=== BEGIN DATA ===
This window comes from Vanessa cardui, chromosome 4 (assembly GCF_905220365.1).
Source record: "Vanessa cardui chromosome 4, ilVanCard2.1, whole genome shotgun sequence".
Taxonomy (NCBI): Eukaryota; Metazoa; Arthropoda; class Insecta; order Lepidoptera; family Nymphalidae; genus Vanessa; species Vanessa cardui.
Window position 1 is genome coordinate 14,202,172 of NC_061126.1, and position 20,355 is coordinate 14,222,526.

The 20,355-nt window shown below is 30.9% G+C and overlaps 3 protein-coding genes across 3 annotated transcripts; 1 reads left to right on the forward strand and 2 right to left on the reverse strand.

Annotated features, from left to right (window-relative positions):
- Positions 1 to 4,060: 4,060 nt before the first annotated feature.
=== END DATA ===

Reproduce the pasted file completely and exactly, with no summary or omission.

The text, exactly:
This window comes from Vanessa cardui, chromosome 4 (assembly GCF_905220365.1).
Source record: "Vanessa cardui chromosome 4, ilVanCard2.1, whole genome shotgun sequence".
Taxonomy (NCBI): Eukaryota; Metazoa; Arthropoda; class Insecta; order Lepidoptera; family Nymphalidae; genus Vanessa; species Vanessa cardui.
Window position 1 is genome coordinate 14,202,172 of NC_061126.1, and position 20,355 is coordinate 14,222,526.

The 20,355-nt window shown below is 30.9% G+C and overlaps 3 protein-coding genes across 3 annotated transcripts; 1 reads left to right on the forward strand and 2 right to left on the reverse strand.

Annotated features, from left to right (window-relative positions):
- Positions 1 to 4,060: 4,060 nt before the first annotated feature.